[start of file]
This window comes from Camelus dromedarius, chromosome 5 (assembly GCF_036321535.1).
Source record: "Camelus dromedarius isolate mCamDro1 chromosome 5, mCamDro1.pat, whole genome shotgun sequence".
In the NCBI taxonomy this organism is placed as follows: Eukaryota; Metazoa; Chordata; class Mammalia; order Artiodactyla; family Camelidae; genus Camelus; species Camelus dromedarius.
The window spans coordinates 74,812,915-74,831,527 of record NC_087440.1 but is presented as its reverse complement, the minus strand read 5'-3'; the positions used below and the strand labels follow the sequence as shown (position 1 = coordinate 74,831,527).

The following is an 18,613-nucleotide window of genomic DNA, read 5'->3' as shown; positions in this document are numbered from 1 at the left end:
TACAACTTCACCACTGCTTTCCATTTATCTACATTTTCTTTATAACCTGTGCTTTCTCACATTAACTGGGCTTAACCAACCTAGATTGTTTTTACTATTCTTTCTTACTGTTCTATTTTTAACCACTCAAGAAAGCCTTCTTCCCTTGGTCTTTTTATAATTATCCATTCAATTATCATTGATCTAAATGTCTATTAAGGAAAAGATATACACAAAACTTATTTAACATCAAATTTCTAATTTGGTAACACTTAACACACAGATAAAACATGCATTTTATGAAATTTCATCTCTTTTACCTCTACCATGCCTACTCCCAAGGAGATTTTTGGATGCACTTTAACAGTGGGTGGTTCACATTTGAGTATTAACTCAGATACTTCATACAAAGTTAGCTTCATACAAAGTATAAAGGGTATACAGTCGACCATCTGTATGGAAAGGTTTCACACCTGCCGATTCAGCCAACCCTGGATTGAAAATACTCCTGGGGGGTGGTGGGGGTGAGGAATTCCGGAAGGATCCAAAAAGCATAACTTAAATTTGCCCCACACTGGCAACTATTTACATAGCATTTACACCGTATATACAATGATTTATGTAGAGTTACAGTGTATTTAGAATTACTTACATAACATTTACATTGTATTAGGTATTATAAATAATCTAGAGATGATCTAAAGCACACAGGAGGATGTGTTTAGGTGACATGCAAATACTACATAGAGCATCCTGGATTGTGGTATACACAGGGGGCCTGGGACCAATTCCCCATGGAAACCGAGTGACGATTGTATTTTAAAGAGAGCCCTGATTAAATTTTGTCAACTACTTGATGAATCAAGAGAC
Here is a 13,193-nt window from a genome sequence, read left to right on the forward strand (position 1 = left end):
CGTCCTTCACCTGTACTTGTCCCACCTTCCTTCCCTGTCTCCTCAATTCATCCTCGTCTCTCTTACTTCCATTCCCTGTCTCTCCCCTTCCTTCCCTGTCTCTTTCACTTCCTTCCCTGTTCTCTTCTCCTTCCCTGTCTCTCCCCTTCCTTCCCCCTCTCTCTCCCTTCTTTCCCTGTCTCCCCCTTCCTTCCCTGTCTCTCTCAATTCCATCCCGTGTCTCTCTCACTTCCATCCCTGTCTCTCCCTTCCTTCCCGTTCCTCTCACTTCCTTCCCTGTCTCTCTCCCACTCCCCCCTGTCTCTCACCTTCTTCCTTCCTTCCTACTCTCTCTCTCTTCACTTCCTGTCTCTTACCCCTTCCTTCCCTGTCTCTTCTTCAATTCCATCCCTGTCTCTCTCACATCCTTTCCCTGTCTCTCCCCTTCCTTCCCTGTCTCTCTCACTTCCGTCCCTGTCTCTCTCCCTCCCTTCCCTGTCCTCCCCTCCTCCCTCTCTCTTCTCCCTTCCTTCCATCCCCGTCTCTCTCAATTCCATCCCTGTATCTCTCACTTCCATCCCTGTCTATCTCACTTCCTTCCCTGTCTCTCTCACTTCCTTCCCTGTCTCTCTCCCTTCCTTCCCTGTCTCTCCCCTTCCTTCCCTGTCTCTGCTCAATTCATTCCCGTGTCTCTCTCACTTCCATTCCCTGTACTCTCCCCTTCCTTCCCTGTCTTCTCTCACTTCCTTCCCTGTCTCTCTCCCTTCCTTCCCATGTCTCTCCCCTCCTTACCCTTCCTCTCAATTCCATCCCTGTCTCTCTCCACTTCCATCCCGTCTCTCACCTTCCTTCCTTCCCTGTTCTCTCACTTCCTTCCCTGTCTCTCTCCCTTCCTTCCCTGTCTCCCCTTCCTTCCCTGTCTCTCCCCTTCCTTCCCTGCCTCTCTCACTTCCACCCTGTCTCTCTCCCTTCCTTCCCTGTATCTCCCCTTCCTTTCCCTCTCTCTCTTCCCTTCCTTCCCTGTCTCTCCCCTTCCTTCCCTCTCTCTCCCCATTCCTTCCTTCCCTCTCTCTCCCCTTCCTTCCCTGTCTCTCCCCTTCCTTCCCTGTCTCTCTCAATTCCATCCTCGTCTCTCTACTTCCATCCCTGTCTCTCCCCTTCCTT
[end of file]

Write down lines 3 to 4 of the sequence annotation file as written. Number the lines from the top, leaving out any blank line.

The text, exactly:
In the NCBI taxonomy this organism is placed as follows: Eukaryota; Metazoa; Chordata; class Mammalia; order Artiodactyla; family Camelidae; genus Camelus; species Camelus dromedarius.
The window spans coordinates 74,812,915-74,831,527 of record NC_087440.1 but is presented as its reverse complement, the minus strand read 5'-3'; the positions used below and the strand labels follow the sequence as shown (position 1 = coordinate 74,831,527).